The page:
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Exemptions & Bankruptcy – What State’s Exemptions Apply & Why?

I have written several posts on exemption law and bankruptcy, because exemptions are such an important part of the bankruptcy process.  Exemptions simply are laws that protect a client’s property when he or she files for chapter 7 bankruptcy and even chapter 13 bankruptcy.

Oregon has two exemption schemes: 1) exemptions based on Oregon law, or 2) exemptions based on federal law.  Generally the Federal exemptions are much more advantageous to use, as they contain a powerful wildcard exemption that can protect assets that may not be protected using Oregon exemptions.

But what are the requirements to be eligible to use Oregon exemptions or Federal exemptions? Can another state’s exemption scheme apply to your bankruptcy if you file in Oregon?

To be eligible for Oregon exemptions or eligible to elect the Federal exemptions in Oregon, you must have lived in Oregon for the past 2 years.  If you moved from another state to Oregon a year ago, for example, another state’s exemption laws may apply.

The rule, simply stated, is: a debtor in bankruptcy can use the exemptions available in Oregon provided that the debtor lived in Oregon for the past 2 years.  If the debtor lived in more than one state in the past 2 years, then you look at what state the debtor predominantly lived in the 6 months prior to the last 2 years (or where the debtor lived predominantly between months 24-30).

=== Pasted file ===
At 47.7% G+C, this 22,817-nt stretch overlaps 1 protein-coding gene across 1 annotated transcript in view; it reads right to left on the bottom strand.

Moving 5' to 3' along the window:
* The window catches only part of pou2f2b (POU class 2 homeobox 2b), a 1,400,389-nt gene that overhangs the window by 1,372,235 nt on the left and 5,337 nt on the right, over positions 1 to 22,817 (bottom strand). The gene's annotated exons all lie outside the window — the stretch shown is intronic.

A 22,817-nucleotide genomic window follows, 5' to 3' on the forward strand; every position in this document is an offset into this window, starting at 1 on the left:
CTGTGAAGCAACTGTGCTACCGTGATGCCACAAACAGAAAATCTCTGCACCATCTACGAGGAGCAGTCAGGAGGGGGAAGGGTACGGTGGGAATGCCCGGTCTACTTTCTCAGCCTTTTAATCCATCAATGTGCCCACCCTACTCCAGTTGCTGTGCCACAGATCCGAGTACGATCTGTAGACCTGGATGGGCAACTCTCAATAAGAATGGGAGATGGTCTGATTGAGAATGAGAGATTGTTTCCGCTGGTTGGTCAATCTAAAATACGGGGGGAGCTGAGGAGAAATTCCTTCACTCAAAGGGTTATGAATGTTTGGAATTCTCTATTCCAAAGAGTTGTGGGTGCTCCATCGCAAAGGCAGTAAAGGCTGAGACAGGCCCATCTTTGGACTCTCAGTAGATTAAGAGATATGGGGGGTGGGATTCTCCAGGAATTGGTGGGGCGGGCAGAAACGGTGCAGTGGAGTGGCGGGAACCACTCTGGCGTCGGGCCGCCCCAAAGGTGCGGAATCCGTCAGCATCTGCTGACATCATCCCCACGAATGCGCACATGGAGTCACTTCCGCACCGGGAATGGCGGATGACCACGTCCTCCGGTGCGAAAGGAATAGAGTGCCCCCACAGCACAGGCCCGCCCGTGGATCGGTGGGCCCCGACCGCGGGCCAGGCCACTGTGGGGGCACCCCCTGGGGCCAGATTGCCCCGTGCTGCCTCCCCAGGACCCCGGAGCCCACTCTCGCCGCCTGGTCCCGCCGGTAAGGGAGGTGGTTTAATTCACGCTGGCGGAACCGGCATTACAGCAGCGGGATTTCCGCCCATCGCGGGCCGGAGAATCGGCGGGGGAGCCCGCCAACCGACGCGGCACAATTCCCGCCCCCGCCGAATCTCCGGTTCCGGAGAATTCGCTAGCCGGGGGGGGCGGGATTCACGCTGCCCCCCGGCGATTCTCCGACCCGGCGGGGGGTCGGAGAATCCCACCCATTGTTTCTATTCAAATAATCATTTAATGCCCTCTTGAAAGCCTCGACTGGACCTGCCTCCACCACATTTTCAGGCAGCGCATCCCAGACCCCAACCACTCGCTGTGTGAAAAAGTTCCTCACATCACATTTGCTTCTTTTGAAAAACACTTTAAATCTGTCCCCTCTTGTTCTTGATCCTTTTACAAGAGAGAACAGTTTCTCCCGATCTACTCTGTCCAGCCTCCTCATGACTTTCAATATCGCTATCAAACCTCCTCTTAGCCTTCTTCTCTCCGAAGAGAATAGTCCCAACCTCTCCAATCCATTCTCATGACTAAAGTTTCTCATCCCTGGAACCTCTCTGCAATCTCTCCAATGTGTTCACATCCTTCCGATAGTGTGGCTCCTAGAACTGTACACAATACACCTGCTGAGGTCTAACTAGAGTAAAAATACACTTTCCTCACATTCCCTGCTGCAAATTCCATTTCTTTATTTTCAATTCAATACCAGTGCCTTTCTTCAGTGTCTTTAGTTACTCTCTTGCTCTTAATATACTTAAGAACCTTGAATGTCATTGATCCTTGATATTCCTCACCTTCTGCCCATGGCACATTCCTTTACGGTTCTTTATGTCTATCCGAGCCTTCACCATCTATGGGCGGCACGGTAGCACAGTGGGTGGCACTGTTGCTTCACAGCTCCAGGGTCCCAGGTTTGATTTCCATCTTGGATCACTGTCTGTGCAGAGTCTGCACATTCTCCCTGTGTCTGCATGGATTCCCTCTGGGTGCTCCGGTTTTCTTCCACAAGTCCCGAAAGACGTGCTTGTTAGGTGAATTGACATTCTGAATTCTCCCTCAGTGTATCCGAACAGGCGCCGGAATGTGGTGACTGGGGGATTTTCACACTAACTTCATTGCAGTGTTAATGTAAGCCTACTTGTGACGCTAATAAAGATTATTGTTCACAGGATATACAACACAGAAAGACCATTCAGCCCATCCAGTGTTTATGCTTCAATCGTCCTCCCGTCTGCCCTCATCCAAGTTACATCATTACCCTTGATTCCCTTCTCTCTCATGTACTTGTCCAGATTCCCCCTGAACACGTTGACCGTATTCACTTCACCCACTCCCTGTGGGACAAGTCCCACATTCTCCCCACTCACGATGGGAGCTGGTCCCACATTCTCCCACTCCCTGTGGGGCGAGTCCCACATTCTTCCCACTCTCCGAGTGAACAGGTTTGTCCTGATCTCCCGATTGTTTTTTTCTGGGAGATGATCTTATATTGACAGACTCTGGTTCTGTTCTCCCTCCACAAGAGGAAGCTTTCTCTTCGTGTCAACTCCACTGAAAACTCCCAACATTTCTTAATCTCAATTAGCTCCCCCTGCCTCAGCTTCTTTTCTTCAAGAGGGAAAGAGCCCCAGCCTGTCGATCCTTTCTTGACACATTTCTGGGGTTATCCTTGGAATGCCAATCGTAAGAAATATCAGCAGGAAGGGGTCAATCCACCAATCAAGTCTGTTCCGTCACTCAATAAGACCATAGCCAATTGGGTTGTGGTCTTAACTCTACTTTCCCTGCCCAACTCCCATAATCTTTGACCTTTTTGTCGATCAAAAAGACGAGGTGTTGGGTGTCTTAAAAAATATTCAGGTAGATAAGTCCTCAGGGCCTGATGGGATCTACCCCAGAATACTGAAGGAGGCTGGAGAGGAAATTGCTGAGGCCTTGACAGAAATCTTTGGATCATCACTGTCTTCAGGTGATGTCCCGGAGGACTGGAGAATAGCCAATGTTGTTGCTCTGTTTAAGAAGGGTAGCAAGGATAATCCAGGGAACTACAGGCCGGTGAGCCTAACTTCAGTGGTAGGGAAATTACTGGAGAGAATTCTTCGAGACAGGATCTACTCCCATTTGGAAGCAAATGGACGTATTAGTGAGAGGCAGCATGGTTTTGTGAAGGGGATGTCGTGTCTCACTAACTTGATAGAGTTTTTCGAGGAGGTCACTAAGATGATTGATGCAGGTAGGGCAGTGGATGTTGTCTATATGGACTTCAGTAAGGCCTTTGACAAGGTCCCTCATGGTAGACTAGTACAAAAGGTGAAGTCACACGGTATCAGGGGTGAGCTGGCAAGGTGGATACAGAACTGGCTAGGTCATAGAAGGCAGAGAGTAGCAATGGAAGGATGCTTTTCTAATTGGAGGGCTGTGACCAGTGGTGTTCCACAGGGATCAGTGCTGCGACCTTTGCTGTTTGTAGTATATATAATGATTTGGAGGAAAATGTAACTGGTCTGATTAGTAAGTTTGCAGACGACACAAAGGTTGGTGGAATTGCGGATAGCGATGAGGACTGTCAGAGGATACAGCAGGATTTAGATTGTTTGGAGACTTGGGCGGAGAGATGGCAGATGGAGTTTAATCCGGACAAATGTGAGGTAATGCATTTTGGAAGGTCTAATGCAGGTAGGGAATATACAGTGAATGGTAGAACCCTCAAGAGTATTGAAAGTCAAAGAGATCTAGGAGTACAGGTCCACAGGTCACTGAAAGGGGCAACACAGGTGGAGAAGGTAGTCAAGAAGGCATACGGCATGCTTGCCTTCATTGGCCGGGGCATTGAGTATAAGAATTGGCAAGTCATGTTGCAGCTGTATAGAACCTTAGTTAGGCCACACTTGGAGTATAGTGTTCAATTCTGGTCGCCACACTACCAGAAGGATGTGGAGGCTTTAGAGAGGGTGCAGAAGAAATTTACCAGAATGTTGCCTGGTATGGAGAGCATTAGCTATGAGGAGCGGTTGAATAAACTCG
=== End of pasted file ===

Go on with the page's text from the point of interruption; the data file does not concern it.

An example of the above principal is in order: Client has moved to Oregon from Arizona a year ago, and had lived in Arizona for 5 years.  Client, therefore, has lived in more than 1 state in the past 2 years.  Since the client lived in more than 1 state during the past 2 years, then you must look at where the client lived predominantly during the 6 months before the 2 years (or lived between 24 – 30 months ago).  In this case, since client moved to Oregon less than 2 years ago, and lived in Arizona for the 6 months prior to the 2 years, Arizona exemption law applies despite the client filing bankruptcy in Oregon.

Now, some state’s exemption laws only apply to residents of that state.  This is usually clearly written into the state’s exemption laws.  What happens when, based on the above analysis, a state’s exemption laws apply to a person, but only if that person is a resident of that state? Federal exemptions then will apply.

Why is this convoluted system in place?  To deter “forum shopping,” or moving to a state that has better exemption laws to protect assets and then filing bankruptcy in that state.  By making it more difficult to forum shop, Congress intended to help deter abuse of the bankruptcy system.

Determining what exemption law applies is not always a simple process.

If you have lived in more than one state in the past 2 years, another state’s exemption laws may apply (other than Oregon).  If you have questions about bankruptcy, exemptions, and what laws may apply, please feel free to contact me today for a free in-office bankruptcy consultation.

 

Tom Butcher

Tom Butcher

Tom Butcher is the owner and attorney at Butcher Law Office, LLC. He represents clients in financial distress in Chapter 7 Bankruptcy and Chapter 13 Bankruptcy. Tom offers a friendly, respectful, and compassionate experience for clients who are in financial and legal distress. Rather than taking a mechanical approach to filing bankruptcy for clients, like other bankruptcy firms, Tom strives to offer a personal, one-on-one experience, where the client’s situation is of utmost importance. Tom believes this personal attention keeps him connected to the community, and serves his clients best during their bankruptcy.
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